22. whitefishboy

    Immobilier: plus forte hausse des prix en cinq ans à Montréal

    Housing prices in Montreal reached a new high in July JACOB SEREBRIN, MONTREAL GAZETTE More from Jacob Serebrin, Montreal Gazette Published on: August 14, 2017 | Last Updated: August 14, 2017 1:24 PM EDT SHAREADJUSTCOMMENTPRINT For the second consecutive month, housing prices in Montreal reached their highest level on record in July, according to the Teranet-National Bank House Price Index. The index, which tracks the resale price of homes, rose 1.63 per cent in the Montreal Census Metropolitan Area from June to July. It was up 3.25 per cent from July 2016. The increase in prices is being driven by increased sales, buoyed by a strengthening labour market and a decline in new listings, said Marc Pinsonneault, a senior economist at the National Bank of Canada. Given those conditions, the price increases aren’t surprising, he said. However, there were predictions that changes made to mortgage loan insurance rules last fall — which were intended to ensure that buyers would be able to afford their mortgage payments if interest rates rose — would slow growth. “People were fearing that first-time buyers will be put on the sidelines and the market would soften again in Montreal, but just the opposite happened. Maybe the regulation did have some effect, but it was dwarfed by the behaviour of the labour market,” Pinsonneault said. “There’s been quite a turnaround in Quebec on that front, especially in Montreal.” The index, which uses June 2005 as a base, reached 159.4 for the Montreal area in July. That means prices have risen 59.4 per cent since June 2005. It was 156.84 in June. The previous high was July 2016, when the index reached 154.38. jserebrin@postmedia.com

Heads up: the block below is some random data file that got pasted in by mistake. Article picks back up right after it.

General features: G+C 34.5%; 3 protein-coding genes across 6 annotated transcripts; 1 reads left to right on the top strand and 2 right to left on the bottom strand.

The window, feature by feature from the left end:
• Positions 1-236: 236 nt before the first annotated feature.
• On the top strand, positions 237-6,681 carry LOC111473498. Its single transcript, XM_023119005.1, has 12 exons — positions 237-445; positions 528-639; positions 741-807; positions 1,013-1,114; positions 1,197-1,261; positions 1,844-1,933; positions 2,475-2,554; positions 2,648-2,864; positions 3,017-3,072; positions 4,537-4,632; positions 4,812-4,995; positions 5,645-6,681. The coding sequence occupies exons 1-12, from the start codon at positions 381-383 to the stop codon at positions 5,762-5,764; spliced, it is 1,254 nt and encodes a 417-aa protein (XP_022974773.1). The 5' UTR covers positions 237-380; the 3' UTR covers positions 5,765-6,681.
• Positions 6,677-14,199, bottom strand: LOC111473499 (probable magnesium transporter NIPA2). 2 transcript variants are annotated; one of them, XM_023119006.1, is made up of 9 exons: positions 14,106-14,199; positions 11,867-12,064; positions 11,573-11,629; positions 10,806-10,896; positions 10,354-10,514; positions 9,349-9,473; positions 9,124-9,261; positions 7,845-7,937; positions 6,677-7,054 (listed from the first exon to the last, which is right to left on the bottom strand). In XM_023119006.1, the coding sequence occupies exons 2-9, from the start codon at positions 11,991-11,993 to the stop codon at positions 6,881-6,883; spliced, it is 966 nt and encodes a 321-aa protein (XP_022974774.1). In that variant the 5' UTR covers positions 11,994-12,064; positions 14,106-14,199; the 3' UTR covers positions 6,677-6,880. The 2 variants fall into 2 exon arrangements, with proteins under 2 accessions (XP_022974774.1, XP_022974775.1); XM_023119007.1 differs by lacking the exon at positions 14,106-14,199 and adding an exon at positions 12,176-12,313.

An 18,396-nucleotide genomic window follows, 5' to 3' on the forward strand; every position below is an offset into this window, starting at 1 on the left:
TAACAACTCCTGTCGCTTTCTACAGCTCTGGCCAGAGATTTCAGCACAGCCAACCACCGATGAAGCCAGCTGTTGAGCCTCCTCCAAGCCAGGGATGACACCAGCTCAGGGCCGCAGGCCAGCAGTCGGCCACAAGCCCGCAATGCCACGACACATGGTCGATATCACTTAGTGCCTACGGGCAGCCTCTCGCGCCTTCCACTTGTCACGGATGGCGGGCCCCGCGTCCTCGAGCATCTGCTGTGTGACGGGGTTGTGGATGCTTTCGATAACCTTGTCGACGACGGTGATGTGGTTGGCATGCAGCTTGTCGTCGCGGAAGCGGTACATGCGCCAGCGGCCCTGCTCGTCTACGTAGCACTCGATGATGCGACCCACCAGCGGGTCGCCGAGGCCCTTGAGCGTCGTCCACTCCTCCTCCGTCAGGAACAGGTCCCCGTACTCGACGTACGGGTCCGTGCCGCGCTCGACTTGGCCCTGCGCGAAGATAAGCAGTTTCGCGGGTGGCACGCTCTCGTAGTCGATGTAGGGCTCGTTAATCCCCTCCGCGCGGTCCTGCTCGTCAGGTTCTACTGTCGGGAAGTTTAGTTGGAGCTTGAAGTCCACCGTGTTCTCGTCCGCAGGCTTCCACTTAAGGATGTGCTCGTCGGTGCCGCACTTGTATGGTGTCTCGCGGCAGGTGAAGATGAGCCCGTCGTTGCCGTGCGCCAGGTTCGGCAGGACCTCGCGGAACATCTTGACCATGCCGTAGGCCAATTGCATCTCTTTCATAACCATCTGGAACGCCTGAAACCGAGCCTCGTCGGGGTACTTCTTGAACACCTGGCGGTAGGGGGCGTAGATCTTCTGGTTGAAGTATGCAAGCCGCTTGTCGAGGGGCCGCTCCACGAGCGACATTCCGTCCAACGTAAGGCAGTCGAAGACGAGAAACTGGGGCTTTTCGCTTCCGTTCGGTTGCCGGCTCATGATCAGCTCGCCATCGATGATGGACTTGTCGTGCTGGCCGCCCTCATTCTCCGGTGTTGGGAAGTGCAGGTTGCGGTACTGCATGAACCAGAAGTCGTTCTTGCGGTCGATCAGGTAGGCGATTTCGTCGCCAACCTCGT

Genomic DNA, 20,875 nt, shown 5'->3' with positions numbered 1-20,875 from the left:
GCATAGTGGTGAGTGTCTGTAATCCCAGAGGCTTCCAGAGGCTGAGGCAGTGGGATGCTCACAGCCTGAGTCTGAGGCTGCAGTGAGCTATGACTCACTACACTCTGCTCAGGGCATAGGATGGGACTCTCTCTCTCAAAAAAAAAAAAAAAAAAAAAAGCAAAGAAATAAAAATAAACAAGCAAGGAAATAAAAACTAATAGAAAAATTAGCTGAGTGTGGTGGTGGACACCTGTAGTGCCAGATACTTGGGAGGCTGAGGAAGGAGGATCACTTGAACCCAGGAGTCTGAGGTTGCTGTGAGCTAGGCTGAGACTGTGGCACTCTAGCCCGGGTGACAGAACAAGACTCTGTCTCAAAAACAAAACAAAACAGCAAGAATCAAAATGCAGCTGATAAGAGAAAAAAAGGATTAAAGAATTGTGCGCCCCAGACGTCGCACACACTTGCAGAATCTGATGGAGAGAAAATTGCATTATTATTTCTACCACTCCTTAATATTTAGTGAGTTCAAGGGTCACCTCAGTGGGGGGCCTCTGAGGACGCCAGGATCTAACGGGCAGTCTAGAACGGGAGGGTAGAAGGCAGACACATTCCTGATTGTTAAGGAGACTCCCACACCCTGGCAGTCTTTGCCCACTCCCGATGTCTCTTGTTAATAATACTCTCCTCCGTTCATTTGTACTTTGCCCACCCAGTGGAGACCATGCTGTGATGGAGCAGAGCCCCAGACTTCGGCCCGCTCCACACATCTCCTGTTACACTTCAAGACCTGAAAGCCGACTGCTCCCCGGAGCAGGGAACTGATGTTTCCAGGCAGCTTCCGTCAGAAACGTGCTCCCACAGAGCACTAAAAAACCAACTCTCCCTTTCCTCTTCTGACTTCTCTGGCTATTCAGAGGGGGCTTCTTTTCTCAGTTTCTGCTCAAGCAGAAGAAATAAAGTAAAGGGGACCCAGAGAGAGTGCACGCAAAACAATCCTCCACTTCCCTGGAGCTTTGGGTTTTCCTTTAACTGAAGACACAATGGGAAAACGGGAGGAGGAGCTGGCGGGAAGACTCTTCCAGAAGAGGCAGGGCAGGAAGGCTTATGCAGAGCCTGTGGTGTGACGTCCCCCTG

23. whitefishboy

    L'Économie du Québec